First, a little context:
My granddaughter is über-prepared and excited to enter Kindergarten in a few weeks. Her 5th (unicorn-themed) birthday falls 22 days after the state cut-off date, so last May she had to demonstrate end-of-year proficiency in order to enter Kindergarten 22 days early. Yes, END of year. She is (without any bias whatsoever, right?) a happy, curious, enthusiastic learner. Like many kids, she’s a sponge, soaking up everything in her path, freakishly observant, perseveres like nobody’s business, memory like a steel trap. Sings at the top of her lungs, too. Just the other day, she was reminding me her bedtime was 8 o’clock and asked me what my bedtime was. I told her usually around 10, and she comes right back with, “That’s two minutes after my bedtime.” Not the right time unit, but definitely knew the difference was two. Damn, girl.
She also confided this little gem: “I hope we don’t have to do math in Kindergarten.”
Somewhere in her short life-time of learning, she has developed an idea of what “math” is, and she already dreads it. This is the girl who counts to 100 just for the hell of it, points out patterns she sees, and makes numerical comparisons. Her parents did not drill her with flash cards or give her a barrage of worksheets to complete; they merely helped her learn the language and meaning of numbers by counting with her—steps up to the top, apples on the page, carrots on her plate. Some other ideas, like patterns, developed in pre-school. Yet she does not want to do math in Kindergarten. Incredible. I was so floored I did not have the sense to ask her more about her concerns, a missed opportunity I hope to rectify soon.
Speaking of incredible, The Incredibles 2 was a summer movie that did not disappoint. There’s a connection here, trust me. (Small spoiler ahead. Skip a bit if you need to.)
In the movie, Mr. Incredible is trying to help his son, Dash, with his homework. Which homework? MATH, of course, and everybody is Super Frustrated. Dad wonders if new math has been invented since he was in school, and Dash informs him that he is not doing it the way the book says to do it.
Is this funny? Sort of, maybe, I don’t know. It IS definitely something that many (most?) people relate to, a shared, all-too-familiar reality, an inside joke. Oh, goodie; math, the dreaded subject that has the power to unite us through misery, generation after generation. Hahaha?
On the way home, my husband just knew I was going to
bitch about address that scene. If “doing math” is perceived as a frustrating, required chore in our culture, even to an almost five year old, doesn’t that say something is definitely NOT RIGHT and CHANGE is urgent? How can our culture jokingly, begrudgingly accept this as normal, even perpetuate it? If so many learners, from toddlers to great grandparents, from educators to policy makers, believe with conviction that “real” math is the drills/rules/tests/memorizing you do in and at school, (and you are either good/fast/smart/superior or bad/slow/stupid/inferior), while simultaneously denying “real-ness” to any mathematical reasoning beautifully and successfully applied outside —or even inside—school, doesn’t that scream volumes that something is MOST SERIOUSLY DEFECTIVE and EFFECTIVE TRANSFORMATION is effing imperative?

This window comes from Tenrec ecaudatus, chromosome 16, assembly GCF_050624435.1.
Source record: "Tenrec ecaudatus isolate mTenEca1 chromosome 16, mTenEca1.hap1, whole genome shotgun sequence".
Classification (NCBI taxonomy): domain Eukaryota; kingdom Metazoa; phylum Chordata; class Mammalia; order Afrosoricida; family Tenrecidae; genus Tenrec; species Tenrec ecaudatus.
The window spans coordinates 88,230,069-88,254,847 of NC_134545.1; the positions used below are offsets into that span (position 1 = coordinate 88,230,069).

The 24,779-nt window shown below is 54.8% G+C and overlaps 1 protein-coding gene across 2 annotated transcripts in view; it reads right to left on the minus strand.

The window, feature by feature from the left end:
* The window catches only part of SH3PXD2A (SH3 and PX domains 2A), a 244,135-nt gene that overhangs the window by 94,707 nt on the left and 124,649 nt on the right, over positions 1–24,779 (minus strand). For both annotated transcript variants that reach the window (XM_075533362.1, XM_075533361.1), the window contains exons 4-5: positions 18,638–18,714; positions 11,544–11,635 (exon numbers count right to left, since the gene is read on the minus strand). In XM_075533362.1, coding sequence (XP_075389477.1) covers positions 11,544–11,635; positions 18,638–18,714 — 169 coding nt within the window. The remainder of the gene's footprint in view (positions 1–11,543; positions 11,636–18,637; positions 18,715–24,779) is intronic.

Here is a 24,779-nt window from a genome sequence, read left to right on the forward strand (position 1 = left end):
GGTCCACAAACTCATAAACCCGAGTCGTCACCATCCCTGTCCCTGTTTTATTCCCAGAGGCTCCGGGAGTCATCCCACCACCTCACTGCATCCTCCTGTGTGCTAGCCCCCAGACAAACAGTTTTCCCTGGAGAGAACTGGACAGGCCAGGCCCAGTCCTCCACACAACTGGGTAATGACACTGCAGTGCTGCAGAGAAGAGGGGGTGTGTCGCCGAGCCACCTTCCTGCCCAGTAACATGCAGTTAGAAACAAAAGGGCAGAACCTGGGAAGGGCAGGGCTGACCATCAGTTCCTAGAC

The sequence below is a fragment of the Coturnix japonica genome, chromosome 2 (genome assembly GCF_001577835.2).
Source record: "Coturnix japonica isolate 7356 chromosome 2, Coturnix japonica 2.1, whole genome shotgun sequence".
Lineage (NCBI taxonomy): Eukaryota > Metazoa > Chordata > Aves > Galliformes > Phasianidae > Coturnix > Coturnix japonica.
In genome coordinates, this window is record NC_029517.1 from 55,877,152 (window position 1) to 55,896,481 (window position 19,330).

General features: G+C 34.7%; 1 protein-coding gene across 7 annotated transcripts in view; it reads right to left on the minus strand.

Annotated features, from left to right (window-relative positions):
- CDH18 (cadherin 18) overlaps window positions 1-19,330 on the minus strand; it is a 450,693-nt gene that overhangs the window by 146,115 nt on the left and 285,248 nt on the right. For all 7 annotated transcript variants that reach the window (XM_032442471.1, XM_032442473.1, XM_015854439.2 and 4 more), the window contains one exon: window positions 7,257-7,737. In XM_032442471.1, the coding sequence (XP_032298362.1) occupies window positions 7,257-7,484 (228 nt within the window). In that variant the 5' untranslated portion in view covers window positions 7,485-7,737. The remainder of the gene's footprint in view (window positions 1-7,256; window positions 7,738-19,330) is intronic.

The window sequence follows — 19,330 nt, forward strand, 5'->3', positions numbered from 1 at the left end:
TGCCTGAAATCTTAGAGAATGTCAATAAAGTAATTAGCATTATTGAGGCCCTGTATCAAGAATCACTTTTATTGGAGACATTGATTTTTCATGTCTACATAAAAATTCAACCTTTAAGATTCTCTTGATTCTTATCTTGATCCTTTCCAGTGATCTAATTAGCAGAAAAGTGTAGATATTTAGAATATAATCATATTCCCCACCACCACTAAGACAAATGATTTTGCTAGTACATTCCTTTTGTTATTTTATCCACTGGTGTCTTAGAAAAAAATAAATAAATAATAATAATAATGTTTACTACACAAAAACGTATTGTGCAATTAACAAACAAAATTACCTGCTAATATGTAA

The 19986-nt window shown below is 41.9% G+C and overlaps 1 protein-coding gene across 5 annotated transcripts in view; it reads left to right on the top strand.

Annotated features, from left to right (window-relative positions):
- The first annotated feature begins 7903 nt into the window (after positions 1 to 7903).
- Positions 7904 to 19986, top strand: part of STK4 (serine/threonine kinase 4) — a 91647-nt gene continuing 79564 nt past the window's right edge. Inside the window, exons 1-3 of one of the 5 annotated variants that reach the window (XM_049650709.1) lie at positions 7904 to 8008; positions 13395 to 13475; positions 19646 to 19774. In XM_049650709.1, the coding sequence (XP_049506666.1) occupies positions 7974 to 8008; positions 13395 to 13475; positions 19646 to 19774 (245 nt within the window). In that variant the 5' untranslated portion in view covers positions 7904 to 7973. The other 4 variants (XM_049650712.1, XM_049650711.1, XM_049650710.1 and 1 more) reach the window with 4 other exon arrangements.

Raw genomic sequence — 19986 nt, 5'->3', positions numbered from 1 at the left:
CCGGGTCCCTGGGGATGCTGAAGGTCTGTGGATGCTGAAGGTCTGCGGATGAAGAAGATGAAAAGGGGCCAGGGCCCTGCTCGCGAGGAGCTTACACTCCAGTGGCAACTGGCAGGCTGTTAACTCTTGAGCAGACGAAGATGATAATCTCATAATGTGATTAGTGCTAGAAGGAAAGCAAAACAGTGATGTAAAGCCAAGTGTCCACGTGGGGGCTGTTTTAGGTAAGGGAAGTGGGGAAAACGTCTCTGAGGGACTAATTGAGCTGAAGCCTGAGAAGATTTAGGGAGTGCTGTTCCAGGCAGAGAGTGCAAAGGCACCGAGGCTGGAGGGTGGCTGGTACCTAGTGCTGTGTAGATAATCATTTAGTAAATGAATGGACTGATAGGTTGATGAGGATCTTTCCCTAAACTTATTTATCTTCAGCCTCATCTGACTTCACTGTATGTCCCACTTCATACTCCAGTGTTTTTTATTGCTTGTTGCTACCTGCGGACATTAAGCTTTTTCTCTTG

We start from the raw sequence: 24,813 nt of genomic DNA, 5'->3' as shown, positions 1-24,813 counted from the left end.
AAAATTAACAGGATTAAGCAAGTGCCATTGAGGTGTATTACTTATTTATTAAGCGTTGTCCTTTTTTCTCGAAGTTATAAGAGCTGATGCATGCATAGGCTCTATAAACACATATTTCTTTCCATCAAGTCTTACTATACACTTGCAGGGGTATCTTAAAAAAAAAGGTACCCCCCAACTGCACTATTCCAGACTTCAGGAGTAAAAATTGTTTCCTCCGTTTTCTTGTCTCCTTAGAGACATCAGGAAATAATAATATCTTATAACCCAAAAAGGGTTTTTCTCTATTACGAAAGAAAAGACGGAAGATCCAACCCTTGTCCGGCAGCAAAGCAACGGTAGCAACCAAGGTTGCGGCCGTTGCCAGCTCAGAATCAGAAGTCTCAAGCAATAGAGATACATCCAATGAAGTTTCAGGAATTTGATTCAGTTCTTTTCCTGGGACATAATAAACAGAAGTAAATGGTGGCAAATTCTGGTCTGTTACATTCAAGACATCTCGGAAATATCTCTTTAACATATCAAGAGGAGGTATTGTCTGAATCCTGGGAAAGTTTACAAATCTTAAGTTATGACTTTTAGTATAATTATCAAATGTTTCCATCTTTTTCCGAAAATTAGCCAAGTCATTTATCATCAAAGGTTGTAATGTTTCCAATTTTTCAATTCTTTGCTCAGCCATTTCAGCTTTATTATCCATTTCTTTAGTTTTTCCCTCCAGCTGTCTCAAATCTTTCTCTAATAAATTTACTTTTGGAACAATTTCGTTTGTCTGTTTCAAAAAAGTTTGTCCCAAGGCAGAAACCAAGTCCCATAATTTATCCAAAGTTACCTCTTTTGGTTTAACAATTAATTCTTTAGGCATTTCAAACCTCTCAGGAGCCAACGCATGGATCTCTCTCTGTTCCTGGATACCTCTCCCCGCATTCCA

There’s plenty of resources and information available explaining to how we, as a society, evolved into this detrimental not-really-learning culture. You can’t blame kids or their parents; look at the learning experiences they have had! Unfortunately, there is a vicious, self-perpetuating cycle going on with school and home experiences that is stubbornly impervious to healthier, alternative messages. Status quo is a powerful, yet strangely invisible super villain, my friends. MTBoS participants, Desmos, and Illustrative Math , are just a few of many top-notch super heroes fighting the good fight (FOR FREE!), but lets face it, many more are needed in order for new visions to gain a foothold and gather enough momentum to become the established, embraced norm in our schools, homes, and communities.
In an effort to arm myself with information and a vision and thoughtful strategies to BE THE CHANGE, a teaching friend and I have started reading Creating Cultures of Thinking. It inspires and resonates with me. FWIW, below are my take-away notes on the first two chapters. I happen to have time right now to process at this level, which feels luxurious and worthwhile and helpful.
I know you are busy because you’re educators, yet I invite and urge you read this book and examine your beliefs. This is a call to action, folks, worthy of your precious time. Please share your thoughts, insights, learning stories, and/or questions with me as you go, and if you are in a classroom (any content, any grade) describe the shifts you are consciously making and their impact on classroom and school culture. Involve others as much as you can, including me! If you live within driving distance (say an hour or so from Wilsonville, OR), I would be delighted to get a cuppa or glassa with you and dig into hidden messages and visible thinking.
Grab your cape and let’s go.
We must settle for nothing less!